“Schlaglicht Israel” offers an insight into internal Israeli debates and reflects selected, political events that affect daily life in Israel. It appears every two weeks and summarizes articles that appeared in the Israeli daily press.
Main topics covered in this Publication:
- International Criminal Court Declares Investigation Possible in the Territories Occupied by Israel
- Final Push Before the Parliamentary Election
- Slow Relaxation of the Corona Restrictions
- Selection of Articles
1. International Criminal Court Declares Investigation Possible in the Territories Occupied by Israel
The ICC’s decision is a red flag for Israel
The International Criminal Court’s ruling that it has jurisdiction over the occupied territories and East Jerusalem has predictably sparked angry reactions in Israel. (…). The court didn’t rule that Israel was guilty of war crimes; it merely responded to a request from prosecutor Fatou Bensouda, who asked the pretrial chamber of judges to rule on the fundamental question of the court’s territorial jurisdiction. Nor is there any connection between the fact that Israel is a democracy and the commission of prima facie war crimes. Democracies have committed and still commit war crimes, and the fact that they are democracies doesn’t grant them immunity from investigation or prosecution.
Israel’s complaint that the ICC ignores real war crimes and is “persecuting” it for political reasons tells us more about Israel than it does about the court. Israel has failed to understand that its very status as a democratic, law-abiding country obligates it to uphold higher standards than those demanded of countries like Iran, Syria or Sudan. (…)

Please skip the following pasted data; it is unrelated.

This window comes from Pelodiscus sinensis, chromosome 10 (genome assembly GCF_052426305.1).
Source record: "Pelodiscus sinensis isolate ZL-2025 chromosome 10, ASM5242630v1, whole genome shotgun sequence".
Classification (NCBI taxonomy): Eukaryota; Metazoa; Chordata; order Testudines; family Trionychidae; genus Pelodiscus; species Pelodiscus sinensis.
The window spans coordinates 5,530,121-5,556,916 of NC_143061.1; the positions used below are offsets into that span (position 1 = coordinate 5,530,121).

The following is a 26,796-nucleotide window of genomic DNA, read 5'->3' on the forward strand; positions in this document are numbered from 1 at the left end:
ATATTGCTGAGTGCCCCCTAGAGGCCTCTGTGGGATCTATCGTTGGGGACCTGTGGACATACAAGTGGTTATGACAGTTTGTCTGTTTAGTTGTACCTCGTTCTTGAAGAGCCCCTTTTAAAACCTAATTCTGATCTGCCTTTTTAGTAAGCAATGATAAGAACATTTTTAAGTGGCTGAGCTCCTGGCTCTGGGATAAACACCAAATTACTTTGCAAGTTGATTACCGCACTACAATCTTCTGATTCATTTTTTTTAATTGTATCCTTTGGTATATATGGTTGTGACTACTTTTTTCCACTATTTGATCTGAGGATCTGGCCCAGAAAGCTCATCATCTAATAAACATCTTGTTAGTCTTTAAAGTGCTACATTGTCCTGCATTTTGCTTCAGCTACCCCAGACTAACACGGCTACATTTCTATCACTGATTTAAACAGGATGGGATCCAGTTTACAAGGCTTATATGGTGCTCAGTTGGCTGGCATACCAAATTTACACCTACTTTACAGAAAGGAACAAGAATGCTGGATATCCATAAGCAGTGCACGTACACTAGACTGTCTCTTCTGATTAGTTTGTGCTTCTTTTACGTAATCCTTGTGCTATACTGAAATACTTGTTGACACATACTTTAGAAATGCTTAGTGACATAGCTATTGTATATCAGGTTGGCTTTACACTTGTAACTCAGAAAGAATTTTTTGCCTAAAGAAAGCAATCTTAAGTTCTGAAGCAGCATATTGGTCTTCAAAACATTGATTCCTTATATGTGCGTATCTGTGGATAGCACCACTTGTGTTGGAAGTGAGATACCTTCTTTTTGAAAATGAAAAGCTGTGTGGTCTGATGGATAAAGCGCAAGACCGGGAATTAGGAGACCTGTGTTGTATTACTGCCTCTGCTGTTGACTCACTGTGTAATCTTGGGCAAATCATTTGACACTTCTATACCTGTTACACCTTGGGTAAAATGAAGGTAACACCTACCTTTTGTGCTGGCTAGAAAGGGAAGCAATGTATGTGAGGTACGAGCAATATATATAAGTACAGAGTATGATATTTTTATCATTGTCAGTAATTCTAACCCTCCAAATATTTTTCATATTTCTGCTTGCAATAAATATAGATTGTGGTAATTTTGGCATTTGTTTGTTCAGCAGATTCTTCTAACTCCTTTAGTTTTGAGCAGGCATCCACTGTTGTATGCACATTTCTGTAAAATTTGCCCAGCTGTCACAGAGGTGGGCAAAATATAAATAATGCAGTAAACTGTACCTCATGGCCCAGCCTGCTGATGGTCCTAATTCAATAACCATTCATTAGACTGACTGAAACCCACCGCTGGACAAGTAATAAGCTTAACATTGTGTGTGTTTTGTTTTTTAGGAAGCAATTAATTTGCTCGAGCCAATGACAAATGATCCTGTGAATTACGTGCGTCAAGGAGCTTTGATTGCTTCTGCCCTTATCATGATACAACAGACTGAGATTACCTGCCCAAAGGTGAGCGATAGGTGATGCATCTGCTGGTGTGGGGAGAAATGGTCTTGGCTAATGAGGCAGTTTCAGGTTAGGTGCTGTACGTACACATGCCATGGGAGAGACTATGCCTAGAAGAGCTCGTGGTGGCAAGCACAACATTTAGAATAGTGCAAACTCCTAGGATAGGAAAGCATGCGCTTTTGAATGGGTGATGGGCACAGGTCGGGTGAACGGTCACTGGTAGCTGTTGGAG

The most important part of the decision is its recognition of Palestine as a state with the right to seek redress from the court. (…) Israel should view the judges’ decision, which paves the way for an investigation into its conduct in the territories, as a red flag. Israel now has the status of a suspect state, and it must present its arguments and its interpretation of the incidents the court will investigate. Throwing mud at the ICC and refusing to cooperate with the investigation won’t acquit it if its guilt is in fact ultimately proved.
Editorial, HAA, 07.02.21
The ICC has put Palestinians on global agenda once again
The Palestinians began their moves against Israel at the International Criminal Court in January 2015. They lit the flame, clad themselves in endless patience – they call it legal steadfastness – and waited. And now that forbearance has paid off with the announcement of potential war crimes probes. (…) In less than a year, Israel has shifted from a situation of unprecedented American normalization of the settlements (…) and near-West Bank annexation to the possibility of those involved in the settlement enterprise being investigated as war criminals. (…) Israeli politics is moving more and more to the right, a reflection of the fear felt by many Israelis of a radical change in the status quo. (…) The next Israeli government (…) will have to define its outline for future relations with the Palestinians and stand by it. If the Israeli endgame does indeed include Palestinian statehood, it has to be said publicly and the conditions for its existence must be specified in a way that will not lead to a Hamastan – or worse, a Palestinian Syria – within a few years. And if this is not the case, Israel has to stand behind this decision too. It must state where Palestinian autonomy is headed and what it sees as the nature of its relations with Gaza. It would be a mistake to deal with The Hague solely as a legal issue. (…)